The language was to become streamlined in the residential commissions he received during the 1980s: houses for families or young well-to-do clients whose aesthetic demands were more demanding than those of the previous generation. One good example is the Casa 2 in Nevolgide, in the Porto area. This villa is inspired on the ruins that Souto de Moura drew during a trip with Siza to Sicily and Rome in the Grand Tour tradition. Less predictable is the House for Three Families in the Algarve, a vacation home where the influence comes from the Chinese architecture that Souto de Moura studied while contemplating Siza and Távora’s designs in Macao. Where he was extremely subordinate to the mineral landscape is in the unique home in Moledo do Minho, whose virtually cyclopean terraces evoke primeval archaeology.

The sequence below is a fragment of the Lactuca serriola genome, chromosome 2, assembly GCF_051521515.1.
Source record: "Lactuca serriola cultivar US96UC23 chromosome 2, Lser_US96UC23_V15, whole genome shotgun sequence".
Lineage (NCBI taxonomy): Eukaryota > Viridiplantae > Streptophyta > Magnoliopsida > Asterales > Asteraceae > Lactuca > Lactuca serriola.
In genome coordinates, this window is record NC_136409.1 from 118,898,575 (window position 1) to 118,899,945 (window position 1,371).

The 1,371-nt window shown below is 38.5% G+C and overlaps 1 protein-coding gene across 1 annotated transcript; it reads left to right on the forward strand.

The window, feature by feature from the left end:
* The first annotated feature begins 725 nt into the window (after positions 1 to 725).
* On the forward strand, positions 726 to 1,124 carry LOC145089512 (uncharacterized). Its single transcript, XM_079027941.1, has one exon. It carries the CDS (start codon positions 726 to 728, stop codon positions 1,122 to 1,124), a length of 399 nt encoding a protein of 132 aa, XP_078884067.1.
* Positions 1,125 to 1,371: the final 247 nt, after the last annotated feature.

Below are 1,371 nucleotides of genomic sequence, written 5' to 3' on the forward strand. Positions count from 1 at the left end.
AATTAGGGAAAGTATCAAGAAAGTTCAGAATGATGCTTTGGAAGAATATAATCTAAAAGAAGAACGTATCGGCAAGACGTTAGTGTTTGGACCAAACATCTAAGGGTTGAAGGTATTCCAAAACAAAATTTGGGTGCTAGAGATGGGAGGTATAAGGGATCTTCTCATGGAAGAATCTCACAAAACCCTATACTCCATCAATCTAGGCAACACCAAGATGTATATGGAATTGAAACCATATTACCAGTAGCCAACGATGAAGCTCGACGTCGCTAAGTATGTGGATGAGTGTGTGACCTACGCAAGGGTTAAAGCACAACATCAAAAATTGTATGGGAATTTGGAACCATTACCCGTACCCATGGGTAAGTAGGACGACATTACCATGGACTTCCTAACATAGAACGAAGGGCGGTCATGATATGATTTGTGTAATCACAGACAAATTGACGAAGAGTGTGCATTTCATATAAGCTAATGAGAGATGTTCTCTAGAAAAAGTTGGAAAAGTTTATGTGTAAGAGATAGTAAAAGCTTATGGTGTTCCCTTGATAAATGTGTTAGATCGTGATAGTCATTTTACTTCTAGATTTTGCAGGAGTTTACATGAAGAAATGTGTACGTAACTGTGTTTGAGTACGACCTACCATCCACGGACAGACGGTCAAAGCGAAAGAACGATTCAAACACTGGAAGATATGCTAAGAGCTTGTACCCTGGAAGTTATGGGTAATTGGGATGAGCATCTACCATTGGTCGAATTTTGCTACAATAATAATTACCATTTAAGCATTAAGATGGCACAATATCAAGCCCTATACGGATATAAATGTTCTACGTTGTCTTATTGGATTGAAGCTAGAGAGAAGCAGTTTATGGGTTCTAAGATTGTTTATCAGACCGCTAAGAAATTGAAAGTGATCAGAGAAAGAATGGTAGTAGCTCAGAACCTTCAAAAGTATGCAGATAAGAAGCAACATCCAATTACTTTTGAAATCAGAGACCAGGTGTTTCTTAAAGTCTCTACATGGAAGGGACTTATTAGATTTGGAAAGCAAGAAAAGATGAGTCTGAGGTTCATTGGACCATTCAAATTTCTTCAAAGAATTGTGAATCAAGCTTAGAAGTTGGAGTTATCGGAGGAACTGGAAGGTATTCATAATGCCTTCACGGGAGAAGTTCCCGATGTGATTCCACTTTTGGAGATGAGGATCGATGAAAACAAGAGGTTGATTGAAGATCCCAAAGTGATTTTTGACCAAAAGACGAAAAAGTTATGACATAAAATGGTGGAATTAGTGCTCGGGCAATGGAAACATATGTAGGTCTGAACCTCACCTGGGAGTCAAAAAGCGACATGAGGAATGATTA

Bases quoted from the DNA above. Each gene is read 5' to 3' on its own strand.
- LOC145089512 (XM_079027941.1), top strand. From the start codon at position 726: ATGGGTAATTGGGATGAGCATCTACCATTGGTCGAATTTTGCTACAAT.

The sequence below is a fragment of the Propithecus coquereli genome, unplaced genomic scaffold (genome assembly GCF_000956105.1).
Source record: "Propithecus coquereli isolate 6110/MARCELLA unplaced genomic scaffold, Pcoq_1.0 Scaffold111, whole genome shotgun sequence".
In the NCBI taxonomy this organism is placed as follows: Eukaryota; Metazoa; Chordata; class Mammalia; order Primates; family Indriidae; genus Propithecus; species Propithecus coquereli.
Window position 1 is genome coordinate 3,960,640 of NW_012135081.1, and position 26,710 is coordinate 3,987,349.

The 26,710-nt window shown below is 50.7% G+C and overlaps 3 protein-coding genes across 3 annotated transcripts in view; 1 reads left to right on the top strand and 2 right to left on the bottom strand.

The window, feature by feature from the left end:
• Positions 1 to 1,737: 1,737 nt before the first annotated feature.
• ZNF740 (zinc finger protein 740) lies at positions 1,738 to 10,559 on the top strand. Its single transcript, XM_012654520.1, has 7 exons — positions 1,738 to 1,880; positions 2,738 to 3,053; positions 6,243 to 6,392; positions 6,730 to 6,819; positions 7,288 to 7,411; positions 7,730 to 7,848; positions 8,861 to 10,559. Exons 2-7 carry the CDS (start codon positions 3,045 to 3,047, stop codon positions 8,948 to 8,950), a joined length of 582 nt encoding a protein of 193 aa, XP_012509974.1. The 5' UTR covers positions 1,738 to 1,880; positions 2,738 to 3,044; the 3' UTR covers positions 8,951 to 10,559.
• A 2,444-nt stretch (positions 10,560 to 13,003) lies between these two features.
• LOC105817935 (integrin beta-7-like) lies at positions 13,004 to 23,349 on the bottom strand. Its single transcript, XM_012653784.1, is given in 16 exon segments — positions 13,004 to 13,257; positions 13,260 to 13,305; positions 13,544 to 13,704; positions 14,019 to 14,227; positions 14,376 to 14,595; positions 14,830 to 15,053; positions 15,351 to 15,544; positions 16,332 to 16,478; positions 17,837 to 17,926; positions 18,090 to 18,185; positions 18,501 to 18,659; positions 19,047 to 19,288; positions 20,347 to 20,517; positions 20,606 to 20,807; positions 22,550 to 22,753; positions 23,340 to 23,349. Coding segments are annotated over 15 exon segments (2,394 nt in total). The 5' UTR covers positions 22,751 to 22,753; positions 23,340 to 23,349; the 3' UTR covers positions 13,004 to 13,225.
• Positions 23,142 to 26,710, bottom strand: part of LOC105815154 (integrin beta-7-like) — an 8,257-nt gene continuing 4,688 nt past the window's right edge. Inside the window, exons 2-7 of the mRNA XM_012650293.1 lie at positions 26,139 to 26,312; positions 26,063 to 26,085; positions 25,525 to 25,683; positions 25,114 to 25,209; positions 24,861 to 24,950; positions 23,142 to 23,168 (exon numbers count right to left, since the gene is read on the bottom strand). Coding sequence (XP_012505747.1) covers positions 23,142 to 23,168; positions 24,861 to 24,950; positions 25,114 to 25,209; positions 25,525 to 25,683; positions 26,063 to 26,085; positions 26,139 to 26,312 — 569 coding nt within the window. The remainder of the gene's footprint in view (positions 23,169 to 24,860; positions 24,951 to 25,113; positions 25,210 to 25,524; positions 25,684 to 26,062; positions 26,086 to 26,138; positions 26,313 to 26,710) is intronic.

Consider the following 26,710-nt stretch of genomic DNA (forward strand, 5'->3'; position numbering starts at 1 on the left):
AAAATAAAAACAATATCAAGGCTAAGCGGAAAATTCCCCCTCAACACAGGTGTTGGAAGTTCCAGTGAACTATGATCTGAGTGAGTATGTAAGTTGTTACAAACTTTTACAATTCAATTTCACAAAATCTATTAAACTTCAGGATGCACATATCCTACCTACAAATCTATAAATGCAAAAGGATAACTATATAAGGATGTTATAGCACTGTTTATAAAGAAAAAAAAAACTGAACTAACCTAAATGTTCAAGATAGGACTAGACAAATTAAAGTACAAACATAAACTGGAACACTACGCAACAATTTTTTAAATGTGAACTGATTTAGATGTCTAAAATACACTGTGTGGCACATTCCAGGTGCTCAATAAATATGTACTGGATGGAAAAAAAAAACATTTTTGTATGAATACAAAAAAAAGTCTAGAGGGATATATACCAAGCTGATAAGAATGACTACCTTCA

His success with these houses facilitated his transition towards larger scale commissions, at times springing from visits to these houses. One such example is the Alfândega Nova in Porto, a formidable building built by a French engineer and transformed into an Exposition Hall and Congress Centre on the initiative of a Minister who saw Souta de Mora’s house in Nevolgide. Souto de Moura built this commission respecting the original structure’s rationale and lack of rhetoric. Two convents in ruins that he adapted for residential use required greater intervention. In Santa María do Bouro, a robust stone factory whose construction, originally begun in the Romanesque period and concluded during the Baroque period, was familiar to the architect in his youth and in a state of abandonment at the time. Souto de Moura turned it into a Parador by using the stone material as contemporary, thus ignoring the dogmatic conviction prescribing clear differentiation between the new and old. Instead of taking the usual path to cultural use, the convent in Bernardas in Tavira, a compressed earth structure for Caramelite cloister dwellers, became tourist apartments. The two cloisters were joined to form a large courtyard with a pool, the walls were bolstered with metallic mesh, and 120 new windows were opened in the original hermetic walls.